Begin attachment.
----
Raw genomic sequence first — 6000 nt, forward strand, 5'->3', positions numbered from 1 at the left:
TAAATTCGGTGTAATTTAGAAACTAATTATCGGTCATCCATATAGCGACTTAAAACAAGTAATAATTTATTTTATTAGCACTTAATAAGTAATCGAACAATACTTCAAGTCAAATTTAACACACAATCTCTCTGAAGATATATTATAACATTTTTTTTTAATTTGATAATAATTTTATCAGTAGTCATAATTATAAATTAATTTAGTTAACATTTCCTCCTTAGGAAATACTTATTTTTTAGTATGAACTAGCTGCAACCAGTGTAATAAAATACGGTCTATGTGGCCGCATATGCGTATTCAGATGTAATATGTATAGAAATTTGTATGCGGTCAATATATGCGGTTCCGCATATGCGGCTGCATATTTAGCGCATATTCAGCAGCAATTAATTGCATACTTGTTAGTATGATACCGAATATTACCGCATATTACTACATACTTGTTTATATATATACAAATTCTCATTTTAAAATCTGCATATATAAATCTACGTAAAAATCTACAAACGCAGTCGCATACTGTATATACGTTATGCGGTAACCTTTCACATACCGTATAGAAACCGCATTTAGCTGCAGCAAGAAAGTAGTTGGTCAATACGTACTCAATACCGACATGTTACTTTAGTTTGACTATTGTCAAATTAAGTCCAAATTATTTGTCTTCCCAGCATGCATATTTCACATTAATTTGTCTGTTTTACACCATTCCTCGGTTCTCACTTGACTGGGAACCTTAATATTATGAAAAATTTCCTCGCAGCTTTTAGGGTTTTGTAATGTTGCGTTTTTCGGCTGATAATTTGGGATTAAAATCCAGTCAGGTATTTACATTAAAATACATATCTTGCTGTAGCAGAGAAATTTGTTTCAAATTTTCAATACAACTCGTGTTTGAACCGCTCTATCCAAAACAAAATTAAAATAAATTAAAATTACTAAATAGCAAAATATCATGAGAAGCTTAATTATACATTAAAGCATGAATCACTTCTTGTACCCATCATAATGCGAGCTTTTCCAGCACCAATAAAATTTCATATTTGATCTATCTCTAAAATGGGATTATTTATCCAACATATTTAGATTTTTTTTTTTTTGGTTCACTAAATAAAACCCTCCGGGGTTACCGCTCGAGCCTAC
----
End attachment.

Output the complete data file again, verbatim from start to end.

Raw genomic sequence first — 6000 nt, forward strand, 5'->3', positions numbered from 1 at the left:
TAAATTCGGTGTAATTTAGAAACTAATTATCGGTCATCCATATAGCGACTTAAAACAAGTAATAATTTATTTTATTAGCACTTAATAAGTAATCGAACAATACTTCAAGTCAAATTTAACACACAATCTCTCTGAAGATATATTATAACATTTTTTTTTAATTTGATAATAATTTTATCAGTAGTCATAATTATAAATTAATTTAGTTAACATTTCCTCCTTAGGAAATACTTATTTTTTAGTATGAACTAGCTGCAACCAGTGTAATAAAATACGGTCTATGTGGCCGCATATGCGTATTCAGATGTAATATGTATAGAAATTTGTATGCGGTCAATATATGCGGTTCCGCATATGCGGCTGCATATTTAGCGCATATTCAGCAGCAATTAATTGCATACTTGTTAGTATGATACCGAATATTACCGCATATTACTACATACTTGTTTATATATATACAAATTCTCATTTTAAAATCTGCATATATAAATCTACGTAAAAATCTACAAACGCAGTCGCATACTGTATATACGTTATGCGGTAACCTTTCACATACCGTATAGAAACCGCATTTAGCTGCAGCAAGAAAGTAGTTGGTCAATACGTACTCAATACCGACATGTTACTTTAGTTTGACTATTGTCAAATTAAGTCCAAATTATTTGTCTTCCCAGCATGCATATTTCACATTAATTTGTCTGTTTTACACCATTCCTCGGTTCTCACTTGACTGGGAACCTTAATATTATGAAAAATTTCCTCGCAGCTTTTAGGGTTTTGTAATGTTGCGTTTTTCGGCTGATAATTTGGGATTAAAATCCAGTCAGGTATTTACATTAAAATACATATCTTGCTGTAGCAGAGAAATTTGTTTCAAATTTTCAATACAACTCGTGTTTGAACCGCTCTATCCAAAACAAAATTAAAATAAATTAAAATTACTAAATAGCAAAATATCATGAGAAGCTTAATTATACATTAAAGCATGAATCACTTCTTGTACCCATCATAATGCGAGCTTTTCCAGCACCAATAAAATTTCATATTTGATCTATCTCTAAAATGGGATTATTTATCCAACATATTTAGATTTTTTTTTTTTTGGTTCACTAAATAAAACCCTCCGGGGTTACCGCTCGAGCCTAC